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Tokyo - Essay Example

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The paper focuses on tracing the development of Tokyo and the timeline of emerging as a global city within its national context and history. The position of a city in any hierarchy of world importance is not a static phenomenon. This paper takes the example of Tokyo and explores its interaction with the dramatic economic and political events in Japan over the past 20 years. …
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Download file to see previous pages It described the future of Tokyo by predicting that Tokyo will make further strides as a big city with a population of over 12 million, a lively city characterized by mutual contacts and support for transcending generations, a comfortable city with a combination of abundant greenery and charming waterfront, and a city which will maintain a balance between residence and work place while functioning both as a domestic and international information junction and as a major base for the international economy. This is the very image of Tokyo as an attractive international city-that is, a world city-which will lead the world both in name and reality (TMG, 1987, p. 50).
When examining the nature of urban policy and planning, it is impossible to ignore the context of global economic change. Many of these policies are formulated as a response to global economic pressures. The priority of urban policy in many cities is to attract inward investment and increase economic competitiveness in relation to other world cities, or similar cities in their region (Short and Kim, 214-235)-although the manner in which this is pursued can vary according to local circumstances (Hall and Hubbard, 85-99). Often these entrepreneurial approaches are adopted to stimulate revitalization after the loss of earlier economic vitality. Thus, as a hypothesis, it is reasonable to ask whether such an entrepreneurial policy emphasis has developed in Tokyo in the context of the Japanese economic crisis.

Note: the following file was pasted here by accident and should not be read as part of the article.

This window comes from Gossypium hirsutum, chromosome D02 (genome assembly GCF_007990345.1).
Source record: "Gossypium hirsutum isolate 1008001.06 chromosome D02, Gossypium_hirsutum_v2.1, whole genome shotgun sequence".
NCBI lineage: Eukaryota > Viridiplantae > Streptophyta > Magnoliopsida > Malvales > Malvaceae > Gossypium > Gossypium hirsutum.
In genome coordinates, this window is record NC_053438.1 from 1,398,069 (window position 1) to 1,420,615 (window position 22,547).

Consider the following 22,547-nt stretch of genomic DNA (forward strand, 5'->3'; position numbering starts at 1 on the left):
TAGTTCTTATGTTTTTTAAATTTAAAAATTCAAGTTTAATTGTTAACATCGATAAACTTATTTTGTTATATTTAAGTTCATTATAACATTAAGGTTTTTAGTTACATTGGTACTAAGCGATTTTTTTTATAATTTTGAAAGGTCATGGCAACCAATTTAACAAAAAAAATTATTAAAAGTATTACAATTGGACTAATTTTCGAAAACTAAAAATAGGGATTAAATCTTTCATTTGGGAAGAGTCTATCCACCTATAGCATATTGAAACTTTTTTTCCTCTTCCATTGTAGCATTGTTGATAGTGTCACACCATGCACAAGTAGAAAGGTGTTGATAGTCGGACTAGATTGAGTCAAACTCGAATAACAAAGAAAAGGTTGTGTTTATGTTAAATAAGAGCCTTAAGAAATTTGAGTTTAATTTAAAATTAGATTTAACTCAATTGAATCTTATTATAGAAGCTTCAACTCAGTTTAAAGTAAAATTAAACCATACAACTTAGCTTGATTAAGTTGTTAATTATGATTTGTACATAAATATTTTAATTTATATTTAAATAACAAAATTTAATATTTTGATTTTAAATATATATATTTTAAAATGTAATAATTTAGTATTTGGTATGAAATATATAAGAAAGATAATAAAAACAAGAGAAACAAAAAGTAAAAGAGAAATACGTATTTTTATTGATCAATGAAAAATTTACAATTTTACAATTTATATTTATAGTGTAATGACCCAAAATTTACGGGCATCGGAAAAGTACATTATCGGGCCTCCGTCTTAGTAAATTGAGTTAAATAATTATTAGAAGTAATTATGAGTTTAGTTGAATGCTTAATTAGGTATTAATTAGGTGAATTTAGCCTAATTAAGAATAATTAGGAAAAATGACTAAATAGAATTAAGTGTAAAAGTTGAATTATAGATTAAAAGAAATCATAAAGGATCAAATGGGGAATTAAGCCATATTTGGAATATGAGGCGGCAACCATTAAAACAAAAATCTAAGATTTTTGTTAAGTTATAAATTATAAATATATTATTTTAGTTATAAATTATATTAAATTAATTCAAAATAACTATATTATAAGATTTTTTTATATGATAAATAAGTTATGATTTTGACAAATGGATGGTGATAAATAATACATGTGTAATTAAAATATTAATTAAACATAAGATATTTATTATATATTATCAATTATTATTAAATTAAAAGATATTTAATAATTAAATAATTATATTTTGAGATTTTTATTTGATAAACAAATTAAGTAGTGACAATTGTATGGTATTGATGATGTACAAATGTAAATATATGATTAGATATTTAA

Although Tokyo is nearly always bracketed with London and New York as the top three world cities, there is considerable debate over the degree of similarity between them. One criticism of the global city debate is its Anglo-American ethnocentrism and its tendency to "exaggerate...
Although Tokyo is widely regarded as one of the top three ‘world cities’, the argument is supported that it retained many national characteristics, partly based on its location in a ‘developmental state’. As national fortunes have changed, so has Tokyo’s relationship with its global environment. Twenty years ago Japan was experiencing economic boom and this was reflected in dramatic development projects in Tokyo. The concept of ‘world city’ was used at this time to legitimize such development. The 1990s were viewed in Japan as ‘the lost decade’ with great uncertainty over policy direction as the boom collapsed and urban policy in Tokyo entered a phase of inertia. It is argued that the city is now entering a third phase in which a new competitive attitude is emerging regarding the role of Tokyo and this is leading to changes in strategic urban policy. However, this new approach is still embedded in old structures and conceptions and hence there are tensions in developing future policy.
Attitudes to the role of Tokyo have been changing in national government. After a period in which the concept of world city was unfashionable, the national administration of Hashimoto announced the Japanese version of the Big Bang policy in 2003. This proposed that Tokyo should be revived as one of the world’s economic centers and be made into a free, fair and global financial market. This was the context for the election for Governor of Tokyo in 1999, which was won by Ishihara. His election manifesto was based on the idea that national recovery should start in Tokyo. He presented himself as a strong political leader who could stop the decline of both Tokyo and Japan. His dynamic approach, in which he proposed to revitalize Tokyo again as Japan’s leading city and an important world player, contrasted with the sluggish approach under Hiroshima. ...Download file to see next pagesRead More
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